Australian taxpayers already pay a Medicare Levy of 2%. But if your family income is above a certain threshold, you’ll need to pay the MLS amount detailed in the table below.
Medicare Levy Surcharge (MLS)
Families should also be aware that the income thresholds listed in the table above increase by $1,500 for each MLS dependant child after the first.
So if you’re a high income earner, taking out private health insurance will ensure that you pay less tax. To avoid the MLS, families need to have an appropriate level of private patient hospital cover that charges an excess of $1,000 or less.
What is the private health insurance rebate
The government’s private health insurance rebate is designed to assist families and couples with the financial cost of maintaining private health insurance. The rebate is payable in the form of a discounted premium through your insurer or as a rebate in your tax return.
There are three income thresholds known as Tier 1, Tier 2 and Tier 3 and your income in relation to these thresholds determines how much rebate you receive. As mentioned previously, the threshold increases by $1500 with each dependent child. While the threshold is not affected by one dependent child, it increases by $1500 for each child after the first.
< Age 65
Find the right cover for your family
To sum up, there is clearly a growing need for families to have private health cover, both to avoid government penalties such as the Medicare Levy Surcharge and Lifetime Health Cover loading and also to take advantage of incentives such as the private health insurance rebate. Luckily, with so much choice in the marketplace these days, protecting your family with private health cover is still quite possible to do on a budget with a little mixing and matching and some online research.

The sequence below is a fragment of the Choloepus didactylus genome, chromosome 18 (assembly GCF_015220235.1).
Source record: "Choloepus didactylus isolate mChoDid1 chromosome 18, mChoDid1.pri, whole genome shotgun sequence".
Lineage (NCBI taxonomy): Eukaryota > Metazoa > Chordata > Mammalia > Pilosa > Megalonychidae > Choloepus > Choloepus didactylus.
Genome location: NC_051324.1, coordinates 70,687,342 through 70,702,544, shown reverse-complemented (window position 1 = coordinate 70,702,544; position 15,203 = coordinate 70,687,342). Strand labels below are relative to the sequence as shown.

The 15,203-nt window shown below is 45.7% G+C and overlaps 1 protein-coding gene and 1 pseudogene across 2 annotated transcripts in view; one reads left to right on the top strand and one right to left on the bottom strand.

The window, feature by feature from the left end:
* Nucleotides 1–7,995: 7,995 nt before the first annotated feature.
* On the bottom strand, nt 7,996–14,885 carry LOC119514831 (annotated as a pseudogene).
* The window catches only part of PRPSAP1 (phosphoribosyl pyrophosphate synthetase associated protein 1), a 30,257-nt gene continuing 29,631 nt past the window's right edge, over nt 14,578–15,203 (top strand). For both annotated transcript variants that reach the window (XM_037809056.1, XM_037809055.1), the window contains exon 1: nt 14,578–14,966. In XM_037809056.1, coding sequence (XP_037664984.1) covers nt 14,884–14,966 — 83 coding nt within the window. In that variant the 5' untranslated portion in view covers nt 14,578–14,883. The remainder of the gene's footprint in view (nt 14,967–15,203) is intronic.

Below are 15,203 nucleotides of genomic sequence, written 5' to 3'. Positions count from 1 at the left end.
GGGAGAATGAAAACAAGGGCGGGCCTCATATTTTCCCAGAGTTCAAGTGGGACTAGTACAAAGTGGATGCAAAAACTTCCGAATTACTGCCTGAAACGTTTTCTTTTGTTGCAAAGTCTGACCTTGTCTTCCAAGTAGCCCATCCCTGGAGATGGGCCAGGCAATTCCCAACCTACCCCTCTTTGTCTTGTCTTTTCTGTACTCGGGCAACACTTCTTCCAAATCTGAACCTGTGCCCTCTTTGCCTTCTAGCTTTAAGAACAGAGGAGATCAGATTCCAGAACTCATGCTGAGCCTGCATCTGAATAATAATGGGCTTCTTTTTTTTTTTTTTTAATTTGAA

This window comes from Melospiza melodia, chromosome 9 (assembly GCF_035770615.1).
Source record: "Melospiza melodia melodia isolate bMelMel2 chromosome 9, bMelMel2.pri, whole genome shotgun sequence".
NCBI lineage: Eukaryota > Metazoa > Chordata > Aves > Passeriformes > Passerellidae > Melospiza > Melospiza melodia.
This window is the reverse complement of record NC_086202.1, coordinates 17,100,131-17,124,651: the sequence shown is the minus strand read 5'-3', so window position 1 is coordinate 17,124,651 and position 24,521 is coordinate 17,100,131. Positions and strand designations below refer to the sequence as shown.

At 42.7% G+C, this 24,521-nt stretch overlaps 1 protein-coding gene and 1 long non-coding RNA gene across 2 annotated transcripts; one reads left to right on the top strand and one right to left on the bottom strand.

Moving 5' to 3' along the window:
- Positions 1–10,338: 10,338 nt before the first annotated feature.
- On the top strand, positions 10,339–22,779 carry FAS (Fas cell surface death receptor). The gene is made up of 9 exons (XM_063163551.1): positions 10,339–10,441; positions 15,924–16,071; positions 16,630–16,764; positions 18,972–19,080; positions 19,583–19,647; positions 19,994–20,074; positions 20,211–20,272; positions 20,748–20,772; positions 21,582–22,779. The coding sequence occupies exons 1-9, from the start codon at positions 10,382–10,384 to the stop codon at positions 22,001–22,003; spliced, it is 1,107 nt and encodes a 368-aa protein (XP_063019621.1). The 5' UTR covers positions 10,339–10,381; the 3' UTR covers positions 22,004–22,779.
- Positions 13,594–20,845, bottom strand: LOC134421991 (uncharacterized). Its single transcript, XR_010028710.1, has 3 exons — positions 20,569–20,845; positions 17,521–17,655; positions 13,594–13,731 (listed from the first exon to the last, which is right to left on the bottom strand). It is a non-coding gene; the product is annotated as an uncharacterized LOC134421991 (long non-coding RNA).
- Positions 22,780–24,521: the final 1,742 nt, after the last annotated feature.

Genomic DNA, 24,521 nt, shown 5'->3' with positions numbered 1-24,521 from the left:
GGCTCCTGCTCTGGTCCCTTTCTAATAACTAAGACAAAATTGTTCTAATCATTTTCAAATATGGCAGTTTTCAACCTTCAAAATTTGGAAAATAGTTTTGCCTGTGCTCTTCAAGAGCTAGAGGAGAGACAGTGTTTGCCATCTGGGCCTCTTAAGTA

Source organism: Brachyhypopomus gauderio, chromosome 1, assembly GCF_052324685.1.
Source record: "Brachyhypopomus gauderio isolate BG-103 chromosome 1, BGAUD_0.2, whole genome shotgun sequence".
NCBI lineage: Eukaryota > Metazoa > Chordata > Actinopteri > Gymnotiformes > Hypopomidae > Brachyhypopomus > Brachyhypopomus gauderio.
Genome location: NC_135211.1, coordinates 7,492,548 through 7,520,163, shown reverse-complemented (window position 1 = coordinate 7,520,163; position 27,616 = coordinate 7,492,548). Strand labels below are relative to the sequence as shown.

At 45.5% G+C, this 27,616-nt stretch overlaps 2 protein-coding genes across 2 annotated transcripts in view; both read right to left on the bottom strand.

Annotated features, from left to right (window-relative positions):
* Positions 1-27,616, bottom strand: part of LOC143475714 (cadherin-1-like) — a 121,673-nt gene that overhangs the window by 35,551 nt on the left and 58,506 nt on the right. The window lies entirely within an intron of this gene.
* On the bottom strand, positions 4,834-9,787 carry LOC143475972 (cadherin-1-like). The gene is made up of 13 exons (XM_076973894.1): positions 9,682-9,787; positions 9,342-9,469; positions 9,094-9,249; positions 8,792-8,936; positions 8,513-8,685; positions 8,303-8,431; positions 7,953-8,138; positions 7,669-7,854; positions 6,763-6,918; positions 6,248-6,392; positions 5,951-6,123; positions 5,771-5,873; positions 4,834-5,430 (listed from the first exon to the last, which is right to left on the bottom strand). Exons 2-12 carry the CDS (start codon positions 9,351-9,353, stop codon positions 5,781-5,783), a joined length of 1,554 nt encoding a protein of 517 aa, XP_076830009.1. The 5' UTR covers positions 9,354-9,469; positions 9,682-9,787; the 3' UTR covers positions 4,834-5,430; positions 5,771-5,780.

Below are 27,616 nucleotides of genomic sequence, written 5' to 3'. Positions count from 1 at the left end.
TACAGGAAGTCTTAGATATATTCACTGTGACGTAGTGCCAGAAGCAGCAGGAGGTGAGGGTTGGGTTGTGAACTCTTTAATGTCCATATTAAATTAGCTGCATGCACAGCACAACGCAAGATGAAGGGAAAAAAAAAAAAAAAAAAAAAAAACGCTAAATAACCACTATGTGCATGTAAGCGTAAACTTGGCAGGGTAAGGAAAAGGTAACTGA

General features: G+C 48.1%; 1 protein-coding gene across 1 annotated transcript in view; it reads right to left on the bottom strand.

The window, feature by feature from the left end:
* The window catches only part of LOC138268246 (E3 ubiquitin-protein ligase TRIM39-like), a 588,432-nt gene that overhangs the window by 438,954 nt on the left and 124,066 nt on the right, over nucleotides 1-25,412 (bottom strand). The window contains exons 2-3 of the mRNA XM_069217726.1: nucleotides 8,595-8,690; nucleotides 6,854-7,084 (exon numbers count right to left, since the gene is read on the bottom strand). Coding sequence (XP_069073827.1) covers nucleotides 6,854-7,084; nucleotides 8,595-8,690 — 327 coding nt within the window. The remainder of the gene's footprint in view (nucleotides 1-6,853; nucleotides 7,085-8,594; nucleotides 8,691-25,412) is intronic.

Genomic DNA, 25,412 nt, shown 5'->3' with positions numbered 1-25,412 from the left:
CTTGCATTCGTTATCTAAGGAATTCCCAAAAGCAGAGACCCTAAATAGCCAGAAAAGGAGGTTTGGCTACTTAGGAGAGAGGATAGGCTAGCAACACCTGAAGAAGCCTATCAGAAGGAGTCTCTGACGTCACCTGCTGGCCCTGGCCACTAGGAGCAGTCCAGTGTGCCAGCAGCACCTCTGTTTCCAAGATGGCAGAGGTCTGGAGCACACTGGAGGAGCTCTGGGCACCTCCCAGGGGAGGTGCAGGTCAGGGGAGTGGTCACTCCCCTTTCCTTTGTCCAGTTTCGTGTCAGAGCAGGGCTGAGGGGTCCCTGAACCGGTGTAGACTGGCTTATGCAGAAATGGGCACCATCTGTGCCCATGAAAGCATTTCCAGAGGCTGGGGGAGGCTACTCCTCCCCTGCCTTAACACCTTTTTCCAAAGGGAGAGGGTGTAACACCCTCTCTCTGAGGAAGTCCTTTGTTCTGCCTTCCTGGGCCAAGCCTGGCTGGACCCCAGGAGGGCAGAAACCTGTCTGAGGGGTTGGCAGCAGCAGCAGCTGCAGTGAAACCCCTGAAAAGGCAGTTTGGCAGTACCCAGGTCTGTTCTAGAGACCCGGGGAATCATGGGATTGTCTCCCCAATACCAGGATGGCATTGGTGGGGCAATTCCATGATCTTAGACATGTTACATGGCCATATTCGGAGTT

Whether or not your children will be covered past their 18th birthday will vary depending on which health fund you're with. Below is a list of health funds in Australia and how they define the various types of children dependents.
|ACA Health Benefits Fund|
|ahm Health Insurance|
|Australian Unity Health Limited|
|Bupa Australia Pty Ltd|
|CBHS Health Fund Limited|
|CDH Benefits Fund|
|CUA Health Limited|
|Defence Health Limited|
|Doctors Health Fund|
|Frank Health Insurance|
|HBF Health Limited|
|Health Care Insurance Limited|
|Health Insurance Fund of Australia Limited|
|Latrobe Health Services|
|Medibank Private Limited|
|Mildura Health Fund|
|National Health Benefits Australia Pty Ltd (onemedifund)|
|Navy Health Ltd|
|NIB Health Funds Ltd.|
|Peoplecare Health Insurance|
|Phoenix Health Fund Limited|
|Queensland Country Health Fund Ltd|
|Railway and Transport Health Fund Limited|
|Reserve Bank Health Society Ltd|
|Teachers Health Fund|
|Transport Health Pty Ltd|
*The offers compared on this page are chosen from a range of products finder.com.au has access to track details from and is not representative of all the products available in the market. Products are displayed in no particular order or ranking. The use of terms 'Best' and 'Top' are not product ratings and are subject to our disclaimer. You should consider seeking independent financial advice and consider your personal financial circumstances when comparing products.